I'm known to select teams that are heavy on offense, but I also knew going in that a couple of other teams would be heavier on offense than usual this year. So I thought I would switch it up and add a bit more starting pitching this season while still trying to maintain a steady stream of at-bats across all positions. It was my inability to find a fair deal to add starting pitching that cost me a title last year, so I didn't necessarily want to leave it up to the whims of the trade market again.
ESPN's drafters at LABR
(Note: This was a standard 12-team AL-only league with a $260 auction budget. The draft took place on March 8.)
C Brandon Inge, $7: I'm a sucker for players with catcher eligibility who will play full time at another position. Sue me. The batting average will be in the tank, as usual, but he'll still swing for the fences.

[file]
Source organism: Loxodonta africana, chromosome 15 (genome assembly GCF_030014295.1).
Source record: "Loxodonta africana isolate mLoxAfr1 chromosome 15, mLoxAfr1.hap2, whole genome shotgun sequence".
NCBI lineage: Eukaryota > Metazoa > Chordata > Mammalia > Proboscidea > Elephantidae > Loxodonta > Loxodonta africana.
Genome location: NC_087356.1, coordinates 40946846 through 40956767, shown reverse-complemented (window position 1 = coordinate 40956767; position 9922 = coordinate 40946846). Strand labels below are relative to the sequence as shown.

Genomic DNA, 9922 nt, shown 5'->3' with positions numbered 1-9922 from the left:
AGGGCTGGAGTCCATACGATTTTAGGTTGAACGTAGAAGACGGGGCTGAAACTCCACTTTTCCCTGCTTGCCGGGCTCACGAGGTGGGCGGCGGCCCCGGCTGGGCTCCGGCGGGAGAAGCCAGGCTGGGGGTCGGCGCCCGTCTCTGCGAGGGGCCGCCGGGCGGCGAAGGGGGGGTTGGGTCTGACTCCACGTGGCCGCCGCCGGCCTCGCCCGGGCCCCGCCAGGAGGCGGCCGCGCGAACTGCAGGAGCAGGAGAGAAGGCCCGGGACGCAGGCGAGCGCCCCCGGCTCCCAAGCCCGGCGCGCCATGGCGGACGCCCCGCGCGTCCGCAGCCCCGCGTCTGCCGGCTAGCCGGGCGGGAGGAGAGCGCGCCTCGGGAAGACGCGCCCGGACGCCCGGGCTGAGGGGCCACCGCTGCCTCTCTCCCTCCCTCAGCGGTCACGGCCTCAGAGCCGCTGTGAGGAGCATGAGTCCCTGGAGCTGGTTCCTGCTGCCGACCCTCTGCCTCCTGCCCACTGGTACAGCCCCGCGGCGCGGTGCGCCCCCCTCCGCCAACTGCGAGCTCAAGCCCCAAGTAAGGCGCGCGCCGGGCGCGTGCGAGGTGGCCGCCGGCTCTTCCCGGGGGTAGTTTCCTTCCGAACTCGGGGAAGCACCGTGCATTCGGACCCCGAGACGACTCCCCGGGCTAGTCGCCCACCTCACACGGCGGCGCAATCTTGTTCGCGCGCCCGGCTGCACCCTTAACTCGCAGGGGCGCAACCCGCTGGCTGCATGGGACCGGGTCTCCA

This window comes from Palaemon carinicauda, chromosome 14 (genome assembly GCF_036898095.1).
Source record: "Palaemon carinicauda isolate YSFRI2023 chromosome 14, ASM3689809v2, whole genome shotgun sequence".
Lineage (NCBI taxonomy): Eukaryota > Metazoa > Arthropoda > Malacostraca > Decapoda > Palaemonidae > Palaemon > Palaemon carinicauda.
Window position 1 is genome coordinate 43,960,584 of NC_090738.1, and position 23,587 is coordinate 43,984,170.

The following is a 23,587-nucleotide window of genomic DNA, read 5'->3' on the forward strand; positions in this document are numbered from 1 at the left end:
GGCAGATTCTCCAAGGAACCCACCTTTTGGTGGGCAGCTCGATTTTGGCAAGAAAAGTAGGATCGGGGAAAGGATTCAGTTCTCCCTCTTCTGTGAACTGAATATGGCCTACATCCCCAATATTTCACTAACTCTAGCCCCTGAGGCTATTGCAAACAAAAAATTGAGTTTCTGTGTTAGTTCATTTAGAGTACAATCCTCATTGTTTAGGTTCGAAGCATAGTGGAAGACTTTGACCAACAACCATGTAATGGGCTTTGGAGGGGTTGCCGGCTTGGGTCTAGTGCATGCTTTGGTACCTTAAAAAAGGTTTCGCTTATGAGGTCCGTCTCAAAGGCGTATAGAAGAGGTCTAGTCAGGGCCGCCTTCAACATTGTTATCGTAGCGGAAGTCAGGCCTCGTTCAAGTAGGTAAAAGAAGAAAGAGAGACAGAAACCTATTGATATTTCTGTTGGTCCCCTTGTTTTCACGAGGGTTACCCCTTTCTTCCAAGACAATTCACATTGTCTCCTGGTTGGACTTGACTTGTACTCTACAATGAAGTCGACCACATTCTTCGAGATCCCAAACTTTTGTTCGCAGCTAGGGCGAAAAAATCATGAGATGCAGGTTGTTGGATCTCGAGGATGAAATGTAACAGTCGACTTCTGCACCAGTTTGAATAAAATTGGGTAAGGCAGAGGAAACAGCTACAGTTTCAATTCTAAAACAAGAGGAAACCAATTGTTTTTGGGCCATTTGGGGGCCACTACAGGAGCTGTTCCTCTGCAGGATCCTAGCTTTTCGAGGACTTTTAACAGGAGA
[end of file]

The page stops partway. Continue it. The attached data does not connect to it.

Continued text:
C Taylor Teagarden, $4: Too much upside not to take a chance at this price.
1B Jason Giambi, $10: I'll take 25-plus homers for this price.
2B Howie Kendrick, $15: I believe. You knew he would wind up on my team.
SS Nick Punto, $8: He has the starting job as the Twins' shortstop and has stolen between 13-17 bases each of the past four seasons, so I'll get my money's worth. He also has second-base eligibility if I need it.
3B Adrian Beltre, $21: As consistent as they come, he put up his numbers last year despite thumb and shoulder injuries that required surgery after the season. I don't mind paying close to full value for the consistency.